When Lella Lombardi climbed out of her Matra after the shortened 1975 Spanish Grand Prix, she didn’t believe she’d done anything unique. She had raced hard against some of the best drivers in the world, and she finished in sixth place. But history will remember that day differently—it was the only time in the history of Formula One that a woman has ever scored points in a championship event.
We’d recognize Lella now like a typical modern racer: focused on nothing but driving, not speaking about her private life. This approach works for an endless parade of nobody male drivers, and it got Lella close enough to just grasp at history, at least for a moment, before it all started to slip away from her. That she got as far as she did is a testament to her character.
Her career is defined by a success halfway taken away from her, let down by lack of sponsors and unreliable cars. Her claim to fame is she’s the only woman driver to score points in Formula 1, but even that was cut in half.
Born near Turin, Italy, neither of Lombardi’s parents knew how to drive. She learned how to drive behind the wheel of the delivery van for her family’s butcher shop. Growing up an all-around sportswoman, Lombardi had the opportunity to become anything she wanted, but she didn’t fall in love with racing until she was in her twenties. Such was her tenacity that she basically taught herself—and also worked for her parents to save the money to pay for her first car, which she bought at the age of 24.
Record keeping was scarce in the ’60s and ’70s, and the quiet, nondescript Lombardi wasn’t one to steal the public eye, especially due to her sexuality. Lombardi kept her personal affairs particularly quiet to protect the identity of her lover, Fiorenza. She didn’t give many interviews, reveal too much, or even dress in the traditionally feminine way that might draw her more attention—it’s almost impossible to find many quotes from her. As her former Formula 5000 teammate Ian Ashley noted to Motorsport Magazine:
“She was the first woman racing driver to seriously impress me. Those were not easy cars to drive – basically a Formula 2 with a big, tall lump stuck in the back – but she got quicker and quicker during the year. If she’d been a bit more glamorous perhaps more people would have noticed.”
She moved up through the ranks of local racing and built her reputation as the Tigress of Turin when she finished second in the 1968 Italian Formula Three championship. She was taking home swaths of victories in the lower tiers of racing, ready to make a name for herself. By 1974 she was ready to make her Formula One debut behind the wheel of a privately entered Brabham in which, unfortunately, she didn’t qualify.
But Lombardi was tenacious. Determined. Racing was her passion, and she was focused on it wholly. Rather than ask to be entirely funded in her efforts behind the wheel of the Brabham, she paid her way herself. As Angela Webb, one of the race promoters who knew Lella, says in a retrospective in Motorsport Magazine:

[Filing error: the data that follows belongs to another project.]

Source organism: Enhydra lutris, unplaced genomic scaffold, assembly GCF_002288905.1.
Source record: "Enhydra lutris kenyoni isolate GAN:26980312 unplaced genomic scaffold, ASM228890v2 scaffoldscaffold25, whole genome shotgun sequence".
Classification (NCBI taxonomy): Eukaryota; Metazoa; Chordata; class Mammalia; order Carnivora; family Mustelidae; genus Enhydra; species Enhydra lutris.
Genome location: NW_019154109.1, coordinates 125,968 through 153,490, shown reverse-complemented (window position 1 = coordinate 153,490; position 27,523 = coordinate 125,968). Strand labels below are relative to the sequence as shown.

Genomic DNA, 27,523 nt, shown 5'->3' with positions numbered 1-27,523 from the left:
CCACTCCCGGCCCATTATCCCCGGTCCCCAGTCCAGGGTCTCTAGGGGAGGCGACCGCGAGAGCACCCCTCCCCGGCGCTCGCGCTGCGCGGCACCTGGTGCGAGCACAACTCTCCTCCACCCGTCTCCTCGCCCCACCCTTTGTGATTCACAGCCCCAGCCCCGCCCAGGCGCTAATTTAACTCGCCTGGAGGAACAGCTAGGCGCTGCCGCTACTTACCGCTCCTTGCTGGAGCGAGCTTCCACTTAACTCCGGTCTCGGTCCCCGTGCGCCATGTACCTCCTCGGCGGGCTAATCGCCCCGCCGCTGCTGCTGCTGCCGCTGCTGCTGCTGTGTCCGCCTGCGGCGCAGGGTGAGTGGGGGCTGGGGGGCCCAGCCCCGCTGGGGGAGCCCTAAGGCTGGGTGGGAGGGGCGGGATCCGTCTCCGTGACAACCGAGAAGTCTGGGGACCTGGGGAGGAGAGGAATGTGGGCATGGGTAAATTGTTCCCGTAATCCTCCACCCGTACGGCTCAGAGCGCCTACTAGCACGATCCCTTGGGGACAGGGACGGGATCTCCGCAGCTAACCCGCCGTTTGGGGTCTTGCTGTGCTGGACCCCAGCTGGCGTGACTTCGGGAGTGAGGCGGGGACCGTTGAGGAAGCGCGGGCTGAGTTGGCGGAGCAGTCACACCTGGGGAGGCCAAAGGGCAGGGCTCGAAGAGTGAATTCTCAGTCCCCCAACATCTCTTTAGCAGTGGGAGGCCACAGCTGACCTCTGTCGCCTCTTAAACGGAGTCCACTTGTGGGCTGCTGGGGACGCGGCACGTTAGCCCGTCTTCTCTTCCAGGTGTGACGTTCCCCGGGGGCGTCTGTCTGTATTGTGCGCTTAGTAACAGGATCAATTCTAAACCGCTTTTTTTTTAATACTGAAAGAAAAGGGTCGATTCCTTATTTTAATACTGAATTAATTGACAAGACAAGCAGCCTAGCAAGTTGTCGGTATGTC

She stayed in Italy and flew to each race, yet never asked for expenses. That’s unusual for a racing driver.
She was charming but stubborn and independent, and a tremendously careful road driver. I went with her from Snetterton to Norwich once: 30mph all the way. Painful. People were staring and peeping. She didn’t care.
She did her own thing. She wasn’t interested in fashion and usually wore trousers if she was in civvies. She had an image to keep: ‘I’m tough so don’t mess with me.’ She was a loner, really. No entourage.
She was undaunted. In 1975, Lombardi joined the March team for a full season—at that time alongside the macho Vittorio Brambilla (nicknamed the “Monza Gorilla”) and Hans-Joachim Stuck. The first race that season was in South Africa, and Lombardi made it in. She qualified. She was the first woman since Maria Teresa de Filippis in 1958 to qualify in a championship F1 event. But her 1975 season, too, was a pretty unfortunate year. She made it a mere 23 laps until she was forced to retire.
That didn’t mean it was a wholly unsuccessful year. Lombardi practiced her skills behind an F1 car in several non-championship events. They were better than her only championship event that year, just only just. She finished, but she wasn’t driving a particularly great car. It’s hard to be competitive when you don’t have the equipment to do so.
Even her major success that year was tinged with tragedy. The 1975 Spanish Grand Prix was cut short while Lombardi was running in sixth place. At that time, sixth place was the final points-scoring position in a race. But at 25 laps into the race, Rolf Stommelen crashed his car and killed five spectators. The race only continued for four more laps before it was stopped. Because it was a short race, Lombardi was only awarded a half of a point. It’s difficult to celebrate a points-scoring position in those circumstances.
I don’t think it dawned on me that I was the very first woman to collect championship points. Things like that just don’t worry me. I’m just as competitive as any male in my mind.
I really think that there are too many women who perhaps feel that motor racing is essentially a masculine affair. Well, I don’t agree at all. I feel it’s simply a competitive sport.